Why Trust is important?
Stephen Covey in his book The Speed of Trust pointed out how low trust costs time and money, and he used a fantastic example to it. After the 9/11 terrorist attacks, the nation’s trust in-flight security went down. Cover said before the attacks, he could arrive at his home airport thirty minutes before his flight and have no problem making it quickly through security. However, after the TSA tightened security, he had to arrive two hours ahead od domestic flight departures and three hours ahead for international flights. “As trust went down,” he said, “speed also went down and cost went up.”
Too often we talk about trust as if it’s a singular thing. It’s not. Trust is a relationship between a trustor and a trustee. Just as it takes two to tango, it takes two to trust. The role of the trustor is to take the risk of trusting the role of the trustee is to be trustworthy. When both people do their parts well, the result is a trusting relationship. And trust doesn’t just go in one direction. The people exchange roles the trustee becoming the trustor, and vice versa. It’s a two-way street. But if either party fails in his or her responsibility, trust disappears.
Importance of trust in the leadership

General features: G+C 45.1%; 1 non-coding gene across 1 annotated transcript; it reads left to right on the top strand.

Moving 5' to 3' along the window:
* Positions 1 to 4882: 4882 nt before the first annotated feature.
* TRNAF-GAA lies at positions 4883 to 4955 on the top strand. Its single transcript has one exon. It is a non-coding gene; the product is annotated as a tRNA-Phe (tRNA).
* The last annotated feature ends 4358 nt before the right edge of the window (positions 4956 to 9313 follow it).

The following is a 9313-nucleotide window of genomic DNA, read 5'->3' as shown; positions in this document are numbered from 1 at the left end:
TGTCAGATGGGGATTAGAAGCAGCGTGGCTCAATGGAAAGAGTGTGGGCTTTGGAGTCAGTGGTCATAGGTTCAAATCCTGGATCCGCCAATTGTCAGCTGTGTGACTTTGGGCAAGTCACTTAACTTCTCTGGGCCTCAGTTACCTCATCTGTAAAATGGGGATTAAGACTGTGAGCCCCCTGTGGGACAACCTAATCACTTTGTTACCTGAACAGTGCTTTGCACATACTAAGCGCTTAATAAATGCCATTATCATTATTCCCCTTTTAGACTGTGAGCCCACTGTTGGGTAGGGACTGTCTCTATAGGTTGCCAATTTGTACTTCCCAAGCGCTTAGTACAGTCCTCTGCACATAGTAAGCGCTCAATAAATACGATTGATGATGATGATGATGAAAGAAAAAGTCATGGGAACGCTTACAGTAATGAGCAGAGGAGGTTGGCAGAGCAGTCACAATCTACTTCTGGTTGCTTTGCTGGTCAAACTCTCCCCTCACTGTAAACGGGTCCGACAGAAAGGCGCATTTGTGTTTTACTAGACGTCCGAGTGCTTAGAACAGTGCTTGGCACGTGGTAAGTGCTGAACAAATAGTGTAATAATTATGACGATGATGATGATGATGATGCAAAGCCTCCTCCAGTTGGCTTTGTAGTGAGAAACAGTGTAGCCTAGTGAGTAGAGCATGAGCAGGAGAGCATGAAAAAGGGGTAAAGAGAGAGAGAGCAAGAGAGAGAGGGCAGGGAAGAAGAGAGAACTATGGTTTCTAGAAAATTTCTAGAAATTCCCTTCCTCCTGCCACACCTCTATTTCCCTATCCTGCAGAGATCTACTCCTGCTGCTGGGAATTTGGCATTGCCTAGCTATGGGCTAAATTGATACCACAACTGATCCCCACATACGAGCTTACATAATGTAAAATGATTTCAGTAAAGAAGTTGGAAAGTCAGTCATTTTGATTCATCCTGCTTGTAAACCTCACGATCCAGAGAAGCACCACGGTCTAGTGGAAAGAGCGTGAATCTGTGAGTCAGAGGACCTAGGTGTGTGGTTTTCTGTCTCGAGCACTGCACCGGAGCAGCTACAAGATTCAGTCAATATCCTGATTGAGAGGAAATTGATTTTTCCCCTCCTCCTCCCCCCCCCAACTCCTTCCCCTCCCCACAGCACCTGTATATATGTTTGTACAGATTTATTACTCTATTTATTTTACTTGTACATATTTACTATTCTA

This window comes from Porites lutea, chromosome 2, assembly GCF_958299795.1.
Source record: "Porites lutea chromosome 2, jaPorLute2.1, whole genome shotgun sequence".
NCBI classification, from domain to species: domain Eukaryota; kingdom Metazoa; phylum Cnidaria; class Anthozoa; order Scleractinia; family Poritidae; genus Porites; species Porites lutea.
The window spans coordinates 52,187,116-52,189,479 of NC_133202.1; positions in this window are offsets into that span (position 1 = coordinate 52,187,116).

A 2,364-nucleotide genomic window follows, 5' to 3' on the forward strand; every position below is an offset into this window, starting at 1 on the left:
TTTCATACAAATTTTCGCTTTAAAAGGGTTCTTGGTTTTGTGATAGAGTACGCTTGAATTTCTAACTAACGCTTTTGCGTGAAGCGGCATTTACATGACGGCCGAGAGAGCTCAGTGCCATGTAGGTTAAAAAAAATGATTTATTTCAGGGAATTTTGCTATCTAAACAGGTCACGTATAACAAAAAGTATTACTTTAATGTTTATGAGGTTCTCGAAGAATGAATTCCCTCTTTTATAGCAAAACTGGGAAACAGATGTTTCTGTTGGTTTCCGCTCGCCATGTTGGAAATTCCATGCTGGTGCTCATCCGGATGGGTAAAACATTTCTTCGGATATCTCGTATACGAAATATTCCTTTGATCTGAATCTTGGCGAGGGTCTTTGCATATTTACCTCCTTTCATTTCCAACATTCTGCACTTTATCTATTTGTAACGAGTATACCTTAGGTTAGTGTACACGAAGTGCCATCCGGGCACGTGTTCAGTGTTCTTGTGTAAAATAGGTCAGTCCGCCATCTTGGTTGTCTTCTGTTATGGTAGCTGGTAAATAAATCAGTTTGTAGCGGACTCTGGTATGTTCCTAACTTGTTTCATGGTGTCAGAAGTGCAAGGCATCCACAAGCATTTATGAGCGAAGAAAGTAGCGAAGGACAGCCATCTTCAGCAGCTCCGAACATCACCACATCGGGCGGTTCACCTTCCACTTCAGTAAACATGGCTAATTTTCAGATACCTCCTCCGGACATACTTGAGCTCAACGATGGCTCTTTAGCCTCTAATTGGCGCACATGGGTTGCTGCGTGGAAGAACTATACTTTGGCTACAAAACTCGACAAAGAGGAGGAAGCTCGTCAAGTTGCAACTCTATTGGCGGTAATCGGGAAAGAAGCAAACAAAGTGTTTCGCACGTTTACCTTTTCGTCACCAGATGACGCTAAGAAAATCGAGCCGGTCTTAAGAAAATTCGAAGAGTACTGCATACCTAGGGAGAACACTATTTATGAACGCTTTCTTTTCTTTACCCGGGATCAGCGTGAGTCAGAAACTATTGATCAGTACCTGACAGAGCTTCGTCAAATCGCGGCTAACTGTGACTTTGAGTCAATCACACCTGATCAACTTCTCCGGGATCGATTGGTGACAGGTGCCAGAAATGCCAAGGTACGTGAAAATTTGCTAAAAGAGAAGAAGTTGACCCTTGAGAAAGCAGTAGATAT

Only you can decide whether to take the risk of trusting others and whether the risks are worth taking. This means to have others trust you, you must actively take some initiative and can’t wait for others to make the first move. As many leaders explained.
“Trust is a risk game. Leaders must first one to ante-up”. Leaders always find the ante worth risking. Sowing seeds of trust with people creates the fields of collaboration necessary to get extraordinary things done in organizations.
Trust is NOT nice to have
Who doesn’t want to be trusted, given the choice? trust is essential in leadership. It’s not something you can take or leave. If you leave trust, you’re going to leave leadership.
Trust is NOT up to others
Some leaders, especially those who rely on their position or title to lead instead of on their influence, take the posture that they should be implicitly trusted by their people, but that their people must prove themselves to be trustworthy. They putt all the burden for developing trust in others, not themselves. If you want to be a good leader then it’s not up to your followers, it’s upto you. You must take the first step in trusting the people you lead. And you must take steps to earn their trust. Good leaders take the risk in both directions. IF your people learn to trust you, you will get their attention.